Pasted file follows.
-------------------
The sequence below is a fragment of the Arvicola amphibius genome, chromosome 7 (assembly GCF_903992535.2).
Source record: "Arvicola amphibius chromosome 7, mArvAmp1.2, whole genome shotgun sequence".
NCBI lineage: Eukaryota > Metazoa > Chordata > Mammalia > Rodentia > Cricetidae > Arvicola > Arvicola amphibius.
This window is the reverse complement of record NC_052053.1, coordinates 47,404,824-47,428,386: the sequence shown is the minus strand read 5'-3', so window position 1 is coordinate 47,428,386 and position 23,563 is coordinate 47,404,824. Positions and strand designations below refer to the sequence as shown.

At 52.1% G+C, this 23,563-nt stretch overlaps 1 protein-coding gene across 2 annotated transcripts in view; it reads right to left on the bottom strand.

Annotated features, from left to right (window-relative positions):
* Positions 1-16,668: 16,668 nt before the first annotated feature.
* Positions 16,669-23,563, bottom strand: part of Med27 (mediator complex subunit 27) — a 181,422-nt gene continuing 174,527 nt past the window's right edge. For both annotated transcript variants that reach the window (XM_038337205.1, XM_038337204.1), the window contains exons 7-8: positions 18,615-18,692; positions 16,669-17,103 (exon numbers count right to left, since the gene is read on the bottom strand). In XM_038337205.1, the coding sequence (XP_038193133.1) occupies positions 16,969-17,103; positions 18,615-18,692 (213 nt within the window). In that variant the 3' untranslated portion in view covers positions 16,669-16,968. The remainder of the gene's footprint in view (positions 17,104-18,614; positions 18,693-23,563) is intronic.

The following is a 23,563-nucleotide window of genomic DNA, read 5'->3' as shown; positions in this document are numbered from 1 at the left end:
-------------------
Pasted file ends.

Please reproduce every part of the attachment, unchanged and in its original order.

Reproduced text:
The sequence below is a fragment of the Arvicola amphibius genome, chromosome 7 (assembly GCF_903992535.2).
Source record: "Arvicola amphibius chromosome 7, mArvAmp1.2, whole genome shotgun sequence".
NCBI lineage: Eukaryota > Metazoa > Chordata > Mammalia > Rodentia > Cricetidae > Arvicola > Arvicola amphibius.
This window is the reverse complement of record NC_052053.1, coordinates 47,404,824-47,428,386: the sequence shown is the minus strand read 5'-3', so window position 1 is coordinate 47,428,386 and position 23,563 is coordinate 47,404,824. Positions and strand designations below refer to the sequence as shown.

At 52.1% G+C, this 23,563-nt stretch overlaps 1 protein-coding gene across 2 annotated transcripts in view; it reads right to left on the bottom strand.

Annotated features, from left to right (window-relative positions):
* Positions 1-16,668: 16,668 nt before the first annotated feature.
* Positions 16,669-23,563, bottom strand: part of Med27 (mediator complex subunit 27) — a 181,422-nt gene continuing 174,527 nt past the window's right edge. For both annotated transcript variants that reach the window (XM_038337205.1, XM_038337204.1), the window contains exons 7-8: positions 18,615-18,692; positions 16,669-17,103 (exon numbers count right to left, since the gene is read on the bottom strand). In XM_038337205.1, the coding sequence (XP_038193133.1) occupies positions 16,969-17,103; positions 18,615-18,692 (213 nt within the window). In that variant the 3' untranslated portion in view covers positions 16,669-16,968. The remainder of the gene's footprint in view (positions 17,104-18,614; positions 18,693-23,563) is intronic.

The following is a 23,563-nucleotide window of genomic DNA, read 5'->3' as shown; positions in this document are numbered from 1 at the left end: